Learning Resources for v1.0.x


Reactive Rules

Reactive rules in LPS have the form of "if antecedent then consequent". A rule is said to have fired whenever conditions in its antecedent are met. When a rule is fired, LPS will attempt to find an instance of its consequent that holds by model generation and logic programming.

For example, to express a rule that says "if alice asked about weather, then reply my knowledge about the weather":

asked(alice, weather, T1, T2) -> weather(Status, T2), reply(alice, Status, T2, T3).

The predicate asked/4 can be an observed event that, when observed, will fire the example rule. weather/2 is a fluent for the fact weather/1 that indicates the current agent's knowledge about the weather, and reply/4 is an action that LPS can select for execution, which pressumbly would reply to alice about the weather.

When an instance of asked(alice, weather) is observed at some point in time, the temporal variables T1 and T2 will be instantiated and a new goal of

weather(Status, T2), reply(alice, Status, T2, T3)

will be created in LPS for some value of T2 substituted from the antecedent. LPS will then perform the 3-step goal resolution to try to find a empty goal cluase that represents the successful resolution of the given root goal of the fired rule.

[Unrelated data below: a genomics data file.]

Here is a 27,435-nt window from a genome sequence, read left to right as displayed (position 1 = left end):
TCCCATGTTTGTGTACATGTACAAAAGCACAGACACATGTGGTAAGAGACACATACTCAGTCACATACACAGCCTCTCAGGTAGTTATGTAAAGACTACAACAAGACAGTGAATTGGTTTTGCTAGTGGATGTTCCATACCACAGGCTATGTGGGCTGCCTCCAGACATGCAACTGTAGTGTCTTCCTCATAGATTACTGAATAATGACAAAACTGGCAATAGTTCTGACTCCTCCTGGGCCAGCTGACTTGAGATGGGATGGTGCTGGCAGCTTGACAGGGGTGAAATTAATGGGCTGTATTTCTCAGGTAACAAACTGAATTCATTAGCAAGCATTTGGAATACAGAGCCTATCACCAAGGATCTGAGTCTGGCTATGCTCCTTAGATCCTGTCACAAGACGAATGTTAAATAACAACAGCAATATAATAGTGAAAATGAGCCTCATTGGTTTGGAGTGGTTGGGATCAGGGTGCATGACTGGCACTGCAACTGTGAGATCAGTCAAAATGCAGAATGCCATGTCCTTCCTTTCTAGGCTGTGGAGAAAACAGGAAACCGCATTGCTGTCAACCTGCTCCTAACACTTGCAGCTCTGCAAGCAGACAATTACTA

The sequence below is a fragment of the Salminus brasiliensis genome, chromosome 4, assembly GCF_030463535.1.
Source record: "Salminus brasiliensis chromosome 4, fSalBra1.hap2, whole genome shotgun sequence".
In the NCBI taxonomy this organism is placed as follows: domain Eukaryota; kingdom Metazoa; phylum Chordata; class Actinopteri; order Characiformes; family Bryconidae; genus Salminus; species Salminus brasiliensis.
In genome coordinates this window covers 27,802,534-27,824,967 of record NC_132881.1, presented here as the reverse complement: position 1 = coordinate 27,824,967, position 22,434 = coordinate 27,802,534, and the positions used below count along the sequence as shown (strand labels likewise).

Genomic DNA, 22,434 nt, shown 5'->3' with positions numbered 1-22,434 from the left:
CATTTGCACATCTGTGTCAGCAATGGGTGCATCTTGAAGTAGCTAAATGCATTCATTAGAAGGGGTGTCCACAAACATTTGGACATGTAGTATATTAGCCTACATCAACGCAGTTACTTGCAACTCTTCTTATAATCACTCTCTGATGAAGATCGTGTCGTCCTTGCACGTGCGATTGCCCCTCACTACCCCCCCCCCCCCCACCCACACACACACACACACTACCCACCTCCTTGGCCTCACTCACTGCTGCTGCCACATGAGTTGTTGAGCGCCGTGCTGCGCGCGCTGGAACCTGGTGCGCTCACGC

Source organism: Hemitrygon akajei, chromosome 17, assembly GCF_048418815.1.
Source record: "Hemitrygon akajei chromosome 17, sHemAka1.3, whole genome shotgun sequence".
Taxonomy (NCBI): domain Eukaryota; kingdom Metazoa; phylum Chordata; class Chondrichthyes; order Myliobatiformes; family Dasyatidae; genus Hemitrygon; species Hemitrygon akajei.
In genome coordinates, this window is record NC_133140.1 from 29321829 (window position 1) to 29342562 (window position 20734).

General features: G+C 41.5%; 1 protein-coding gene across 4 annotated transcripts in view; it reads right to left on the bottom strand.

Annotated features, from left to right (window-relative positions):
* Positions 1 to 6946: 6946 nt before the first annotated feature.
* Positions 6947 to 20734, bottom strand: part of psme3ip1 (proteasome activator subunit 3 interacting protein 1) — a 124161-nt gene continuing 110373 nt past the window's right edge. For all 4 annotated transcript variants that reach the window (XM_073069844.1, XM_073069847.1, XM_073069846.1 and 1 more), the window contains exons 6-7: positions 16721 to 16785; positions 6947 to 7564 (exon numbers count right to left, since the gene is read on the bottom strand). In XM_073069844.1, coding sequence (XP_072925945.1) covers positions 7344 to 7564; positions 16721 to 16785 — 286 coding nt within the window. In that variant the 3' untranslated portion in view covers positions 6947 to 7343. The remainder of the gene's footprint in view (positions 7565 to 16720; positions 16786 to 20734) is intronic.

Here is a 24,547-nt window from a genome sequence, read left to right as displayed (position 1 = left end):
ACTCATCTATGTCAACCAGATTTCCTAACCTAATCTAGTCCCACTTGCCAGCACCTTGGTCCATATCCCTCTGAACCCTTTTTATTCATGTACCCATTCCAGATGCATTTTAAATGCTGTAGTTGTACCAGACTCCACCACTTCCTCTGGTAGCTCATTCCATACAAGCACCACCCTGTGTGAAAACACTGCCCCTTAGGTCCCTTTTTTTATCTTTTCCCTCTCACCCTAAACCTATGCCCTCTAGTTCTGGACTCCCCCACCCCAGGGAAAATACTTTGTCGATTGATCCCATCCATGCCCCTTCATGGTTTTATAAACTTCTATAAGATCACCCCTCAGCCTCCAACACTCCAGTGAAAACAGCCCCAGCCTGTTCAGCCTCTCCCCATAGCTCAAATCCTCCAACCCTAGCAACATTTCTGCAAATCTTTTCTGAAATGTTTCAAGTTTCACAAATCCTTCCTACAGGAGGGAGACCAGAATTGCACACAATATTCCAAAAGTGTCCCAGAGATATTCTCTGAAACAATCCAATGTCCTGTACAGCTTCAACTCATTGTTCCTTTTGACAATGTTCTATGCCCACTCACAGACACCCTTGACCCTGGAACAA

Macro actions or composite actions can be defined by logic programming to enable antecedent pattern matching and description of alternative plans in the antecedent.

The use of definitions in logic programming can help LPS to recognise the occurance of complex events. At initialisation, LPS will perform a pre-processing step to expand composite actions by their definitions given in the logic program. An example program that demonstrates this pre-processing is given as follows:

bought(dinner, T1, T2) ->
  eat(T2, T3).    % rule
bought(dinner, T1, T2) <-
  bought(steak, T1, T2).
bought(dinner, T1, T2) <-
  bought(burger, T1, T2),
  bought(fries, T1, T2)

The rule pre-processing will generate two new rules from the existing rule, and the previous rule can be discarded:

bought(steak, T1, T2) ->
  eat(T2, T3).    % new rule 1
bought(burger, T1, T2),
  bought(fries, T1, T2) ->
    eat(T2, T3).    % new rule 2

The fire simple and recurrent examples demonstrate how logic programming can describe alternative plans for the same goal, allowing a "OR" operation in the LPS semantics. The example of such a use case in the fire simple example is shown below:

fire(T1) -> deal_with_fire(T1, T2).
deal_with_fire(T1, T2) <- eliminate(T1, T2).
deal_with_fire(T1, T2) <- escape(T1, T2).